When it comes to starting a wine cellar it’s the “How-to-do-it question?” that we get a lot.
To be brutally honest it takes a lot of perseverance and plenty of self-restraint not to mention some hard-earned cash, but it’s doable, and not as expensive as you think. The goal of creating a cellar in the basement, or more likely in a wine cooler in a condominium, should be build a stash of wine that will taste better tomorrow, after aging, than it does today.
Buying young and drinking old will save you some money, but marking time in the bottle is essential to the development of fine wine. It’s the bottle ageing that transforms the harsher components of wine to give way to rounder, more complex flavours that are the hallmark of fine, old, mature wine. The long maturation period offers other possibilities as well. Many collectors now "put down" wines to mark special events such as a child's birthday or a wedding anniversary. Imagine celebrating your birthday every year with a wine as old as you are that you have owned for years. It’s a neat prospect.
Planning that far in advance means doing some research about the people and the wines they make. Before you know it, the culture, history, geology, and geography of the world's top wine regions will become part of you education and you will be hooked. Knowing what to buy is an ongoing project that requires regular maintenance. Today there is endless information online to guide you; certainly our site is a wealth of information with notes that often speak to a wine's ability to age. A good wine merchant would help as well.
In terms of cost, quality and quantity, keep in mind that you are not buying wine for next week. If the difference between a good wine and a great wine is only a few dollars, buy the better wine. Believe me - the few extra dollars will look like a bargain a decade from now. The amount you buy is really matter of budget, but three to six bottles of any one vintage of wine is sufficient to age, taste, track and trade along the way.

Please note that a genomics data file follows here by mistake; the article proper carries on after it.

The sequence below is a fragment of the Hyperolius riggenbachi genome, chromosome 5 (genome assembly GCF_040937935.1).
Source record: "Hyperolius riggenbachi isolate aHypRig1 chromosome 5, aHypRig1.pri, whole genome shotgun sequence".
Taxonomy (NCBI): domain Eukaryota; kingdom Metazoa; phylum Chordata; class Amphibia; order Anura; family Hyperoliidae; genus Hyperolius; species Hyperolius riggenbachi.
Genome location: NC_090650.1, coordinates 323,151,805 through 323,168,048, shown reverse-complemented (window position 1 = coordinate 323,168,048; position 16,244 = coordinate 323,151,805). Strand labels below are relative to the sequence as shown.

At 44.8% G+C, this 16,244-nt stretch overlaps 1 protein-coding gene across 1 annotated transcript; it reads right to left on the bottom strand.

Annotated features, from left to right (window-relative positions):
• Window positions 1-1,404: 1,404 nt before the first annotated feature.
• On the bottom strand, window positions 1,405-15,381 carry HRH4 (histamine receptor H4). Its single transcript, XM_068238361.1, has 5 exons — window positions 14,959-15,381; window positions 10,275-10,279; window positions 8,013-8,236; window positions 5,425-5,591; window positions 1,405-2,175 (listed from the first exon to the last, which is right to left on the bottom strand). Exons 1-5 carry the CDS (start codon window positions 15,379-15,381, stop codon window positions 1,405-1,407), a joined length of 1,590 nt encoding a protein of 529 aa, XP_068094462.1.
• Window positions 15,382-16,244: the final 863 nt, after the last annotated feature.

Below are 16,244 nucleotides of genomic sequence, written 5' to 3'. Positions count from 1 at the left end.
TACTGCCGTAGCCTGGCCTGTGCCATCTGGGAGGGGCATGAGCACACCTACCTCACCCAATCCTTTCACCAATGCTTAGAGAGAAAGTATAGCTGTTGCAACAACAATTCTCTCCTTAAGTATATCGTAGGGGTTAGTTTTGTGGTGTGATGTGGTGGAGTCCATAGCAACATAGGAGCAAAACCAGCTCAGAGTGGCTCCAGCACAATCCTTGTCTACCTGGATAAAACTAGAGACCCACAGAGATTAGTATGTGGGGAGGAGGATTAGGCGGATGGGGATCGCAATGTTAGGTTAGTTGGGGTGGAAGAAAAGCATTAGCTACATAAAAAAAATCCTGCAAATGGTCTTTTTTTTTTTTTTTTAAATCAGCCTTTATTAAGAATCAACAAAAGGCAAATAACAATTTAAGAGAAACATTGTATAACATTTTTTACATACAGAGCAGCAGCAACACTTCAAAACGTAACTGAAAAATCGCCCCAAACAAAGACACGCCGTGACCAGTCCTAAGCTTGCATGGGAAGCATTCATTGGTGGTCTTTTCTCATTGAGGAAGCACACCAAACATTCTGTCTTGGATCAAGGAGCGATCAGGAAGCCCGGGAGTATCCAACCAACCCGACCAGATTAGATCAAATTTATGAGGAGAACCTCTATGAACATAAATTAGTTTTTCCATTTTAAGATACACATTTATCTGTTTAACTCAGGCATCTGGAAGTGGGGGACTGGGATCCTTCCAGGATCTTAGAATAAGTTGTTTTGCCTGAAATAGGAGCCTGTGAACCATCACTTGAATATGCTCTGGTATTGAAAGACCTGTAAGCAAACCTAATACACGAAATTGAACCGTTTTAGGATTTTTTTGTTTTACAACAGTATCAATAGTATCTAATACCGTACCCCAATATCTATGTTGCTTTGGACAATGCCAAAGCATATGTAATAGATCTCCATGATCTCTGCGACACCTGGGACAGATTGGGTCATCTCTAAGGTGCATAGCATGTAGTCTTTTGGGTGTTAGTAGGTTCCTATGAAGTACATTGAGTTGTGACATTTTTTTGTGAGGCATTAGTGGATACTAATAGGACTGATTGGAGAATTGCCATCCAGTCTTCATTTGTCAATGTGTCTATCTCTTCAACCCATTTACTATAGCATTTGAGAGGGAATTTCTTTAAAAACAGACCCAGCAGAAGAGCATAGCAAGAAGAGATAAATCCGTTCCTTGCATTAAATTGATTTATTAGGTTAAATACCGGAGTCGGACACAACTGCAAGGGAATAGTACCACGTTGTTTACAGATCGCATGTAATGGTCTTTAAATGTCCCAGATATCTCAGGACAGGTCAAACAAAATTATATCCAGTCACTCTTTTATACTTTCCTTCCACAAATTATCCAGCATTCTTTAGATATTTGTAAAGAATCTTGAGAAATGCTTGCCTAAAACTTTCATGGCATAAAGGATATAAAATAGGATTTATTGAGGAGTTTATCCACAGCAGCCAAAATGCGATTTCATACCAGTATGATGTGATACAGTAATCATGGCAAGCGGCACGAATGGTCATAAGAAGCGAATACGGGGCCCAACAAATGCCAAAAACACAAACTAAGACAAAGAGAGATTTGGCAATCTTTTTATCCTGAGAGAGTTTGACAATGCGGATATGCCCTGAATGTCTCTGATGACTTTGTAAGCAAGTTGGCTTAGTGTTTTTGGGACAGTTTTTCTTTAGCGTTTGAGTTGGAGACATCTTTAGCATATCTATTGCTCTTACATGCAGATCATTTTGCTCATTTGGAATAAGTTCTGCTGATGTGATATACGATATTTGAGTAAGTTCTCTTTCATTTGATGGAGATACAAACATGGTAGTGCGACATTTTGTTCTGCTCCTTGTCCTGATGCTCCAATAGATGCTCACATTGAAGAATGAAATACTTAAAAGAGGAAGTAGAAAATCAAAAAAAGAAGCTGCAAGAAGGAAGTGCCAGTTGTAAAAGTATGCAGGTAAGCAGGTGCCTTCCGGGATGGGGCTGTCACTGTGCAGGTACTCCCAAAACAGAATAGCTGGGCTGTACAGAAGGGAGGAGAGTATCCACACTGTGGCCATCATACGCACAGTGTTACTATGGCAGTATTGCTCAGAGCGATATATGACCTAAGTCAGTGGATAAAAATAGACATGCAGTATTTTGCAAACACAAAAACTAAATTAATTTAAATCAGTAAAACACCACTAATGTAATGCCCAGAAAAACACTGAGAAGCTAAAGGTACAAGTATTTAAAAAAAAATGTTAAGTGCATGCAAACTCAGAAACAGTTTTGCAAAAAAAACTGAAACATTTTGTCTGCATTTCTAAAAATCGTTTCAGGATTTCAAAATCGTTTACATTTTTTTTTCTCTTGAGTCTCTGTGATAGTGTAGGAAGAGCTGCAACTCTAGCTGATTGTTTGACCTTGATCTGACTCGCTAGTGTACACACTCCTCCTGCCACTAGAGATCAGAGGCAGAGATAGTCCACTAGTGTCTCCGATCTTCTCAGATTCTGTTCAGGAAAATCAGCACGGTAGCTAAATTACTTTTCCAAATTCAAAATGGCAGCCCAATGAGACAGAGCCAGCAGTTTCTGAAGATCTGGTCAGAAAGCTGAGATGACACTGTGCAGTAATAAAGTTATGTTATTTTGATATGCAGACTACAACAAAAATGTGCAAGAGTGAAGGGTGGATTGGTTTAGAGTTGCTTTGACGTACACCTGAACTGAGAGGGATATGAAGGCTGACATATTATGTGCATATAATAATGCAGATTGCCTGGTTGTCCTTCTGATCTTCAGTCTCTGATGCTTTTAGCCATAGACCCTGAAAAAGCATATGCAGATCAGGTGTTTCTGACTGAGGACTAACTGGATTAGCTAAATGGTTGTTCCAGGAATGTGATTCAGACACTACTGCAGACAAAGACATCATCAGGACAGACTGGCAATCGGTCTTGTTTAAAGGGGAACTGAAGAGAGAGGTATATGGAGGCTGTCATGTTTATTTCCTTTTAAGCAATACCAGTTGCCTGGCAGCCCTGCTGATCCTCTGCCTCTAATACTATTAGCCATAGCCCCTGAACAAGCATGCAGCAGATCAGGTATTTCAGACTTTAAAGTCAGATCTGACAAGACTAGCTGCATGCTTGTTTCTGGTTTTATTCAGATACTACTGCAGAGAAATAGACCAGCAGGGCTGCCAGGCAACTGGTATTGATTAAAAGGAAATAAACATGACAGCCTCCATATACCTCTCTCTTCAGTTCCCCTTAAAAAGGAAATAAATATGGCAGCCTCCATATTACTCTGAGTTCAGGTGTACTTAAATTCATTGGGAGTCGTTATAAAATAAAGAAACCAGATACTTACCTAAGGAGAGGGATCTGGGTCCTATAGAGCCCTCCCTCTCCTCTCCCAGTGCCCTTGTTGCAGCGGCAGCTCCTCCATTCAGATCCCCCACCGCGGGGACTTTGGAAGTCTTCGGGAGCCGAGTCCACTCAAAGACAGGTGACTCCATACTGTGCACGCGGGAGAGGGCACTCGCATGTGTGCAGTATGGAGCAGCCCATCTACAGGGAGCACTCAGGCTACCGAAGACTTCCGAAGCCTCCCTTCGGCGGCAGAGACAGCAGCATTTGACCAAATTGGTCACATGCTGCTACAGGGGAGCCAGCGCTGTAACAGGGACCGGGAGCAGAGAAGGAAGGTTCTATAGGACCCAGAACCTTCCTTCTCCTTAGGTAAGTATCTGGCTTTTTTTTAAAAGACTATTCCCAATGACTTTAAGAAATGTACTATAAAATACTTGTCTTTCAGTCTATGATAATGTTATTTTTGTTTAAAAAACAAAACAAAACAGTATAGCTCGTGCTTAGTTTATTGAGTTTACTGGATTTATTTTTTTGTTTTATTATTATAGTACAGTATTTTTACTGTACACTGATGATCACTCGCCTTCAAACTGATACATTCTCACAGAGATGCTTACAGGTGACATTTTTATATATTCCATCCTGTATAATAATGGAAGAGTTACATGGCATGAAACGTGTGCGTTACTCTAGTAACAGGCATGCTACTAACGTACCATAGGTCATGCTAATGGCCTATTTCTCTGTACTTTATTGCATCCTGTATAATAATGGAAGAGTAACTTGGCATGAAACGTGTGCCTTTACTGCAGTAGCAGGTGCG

It is possible to cellar any kind of wine, but if it is not going to improve in bottle what's the point? In short, most red wines have what it takes to age, especially cabernet sauvignon, syrah and top-class pinot noir and red blends. A sprinkling of riesling, some chardonnay, champagne and port should round out the beginner’s cellar.
Finally pay attention to vintage and bottle age. The whole idea of a personal cellar is to give you the opportunity to drink older more mature wines. Get a jump start by laying down four or five-year-old wines leaving, you half way to the magic ten-year mark, when serious wine starts to show its stuff.
To show you how easy it is to get started we spent some time scouring our notes to come up with a Top Ten wines to finally start that cellar and they are cheaper than you might think. That’s 10 x 3 (30 bottles); total cost: just under $1750.00 and your cellar is underway. From here you can add wines to replace what you are drinking and eventually build a 150 to 300 bottle cellar of mature wine to enjoy your whole life.